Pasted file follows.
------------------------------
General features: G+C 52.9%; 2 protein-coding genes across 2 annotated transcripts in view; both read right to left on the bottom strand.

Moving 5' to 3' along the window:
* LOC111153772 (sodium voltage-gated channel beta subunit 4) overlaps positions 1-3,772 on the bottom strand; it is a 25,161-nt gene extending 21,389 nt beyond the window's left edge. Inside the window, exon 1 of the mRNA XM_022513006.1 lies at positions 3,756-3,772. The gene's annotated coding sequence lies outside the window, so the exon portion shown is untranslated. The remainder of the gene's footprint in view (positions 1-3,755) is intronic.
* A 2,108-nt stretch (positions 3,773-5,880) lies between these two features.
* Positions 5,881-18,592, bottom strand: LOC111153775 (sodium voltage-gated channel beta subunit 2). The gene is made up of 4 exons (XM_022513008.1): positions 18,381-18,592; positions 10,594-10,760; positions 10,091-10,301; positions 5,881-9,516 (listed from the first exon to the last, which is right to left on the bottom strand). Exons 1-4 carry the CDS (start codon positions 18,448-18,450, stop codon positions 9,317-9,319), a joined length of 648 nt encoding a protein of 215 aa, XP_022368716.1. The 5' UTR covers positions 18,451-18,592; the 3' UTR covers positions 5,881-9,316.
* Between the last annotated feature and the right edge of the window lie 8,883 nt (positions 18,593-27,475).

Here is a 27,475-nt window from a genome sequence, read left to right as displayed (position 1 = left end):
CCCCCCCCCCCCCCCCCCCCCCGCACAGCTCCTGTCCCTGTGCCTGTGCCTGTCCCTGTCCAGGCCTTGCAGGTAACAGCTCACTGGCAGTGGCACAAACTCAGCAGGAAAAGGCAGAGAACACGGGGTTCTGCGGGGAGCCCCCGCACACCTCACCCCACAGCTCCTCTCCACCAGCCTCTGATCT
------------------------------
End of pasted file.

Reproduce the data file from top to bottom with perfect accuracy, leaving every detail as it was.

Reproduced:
General features: G+C 52.9%; 2 protein-coding genes across 2 annotated transcripts in view; both read right to left on the bottom strand.

Moving 5' to 3' along the window:
* LOC111153772 (sodium voltage-gated channel beta subunit 4) overlaps positions 1-3,772 on the bottom strand; it is a 25,161-nt gene extending 21,389 nt beyond the window's left edge. Inside the window, exon 1 of the mRNA XM_022513006.1 lies at positions 3,756-3,772. The gene's annotated coding sequence lies outside the window, so the exon portion shown is untranslated. The remainder of the gene's footprint in view (positions 1-3,755) is intronic.
* A 2,108-nt stretch (positions 3,773-5,880) lies between these two features.
* Positions 5,881-18,592, bottom strand: LOC111153775 (sodium voltage-gated channel beta subunit 2). The gene is made up of 4 exons (XM_022513008.1): positions 18,381-18,592; positions 10,594-10,760; positions 10,091-10,301; positions 5,881-9,516 (listed from the first exon to the last, which is right to left on the bottom strand). Exons 1-4 carry the CDS (start codon positions 18,448-18,450, stop codon positions 9,317-9,319), a joined length of 648 nt encoding a protein of 215 aa, XP_022368716.1. The 5' UTR covers positions 18,451-18,592; the 3' UTR covers positions 5,881-9,316.
* Between the last annotated feature and the right edge of the window lie 8,883 nt (positions 18,593-27,475).

Here is a 27,475-nt window from a genome sequence, read left to right as displayed (position 1 = left end):
CCCCCCCCCCCCCCCCCCCCCCGCACAGCTCCTGTCCCTGTGCCTGTGCCTGTCCCTGTCCAGGCCTTGCAGGTAACAGCTCACTGGCAGTGGCACAAACTCAGCAGGAAAAGGCAGAGAACACGGGGTTCTGCGGGGAGCCCCCGCACACCTCACCCCACAGCTCCTCTCCACCAGCCTCTGATCT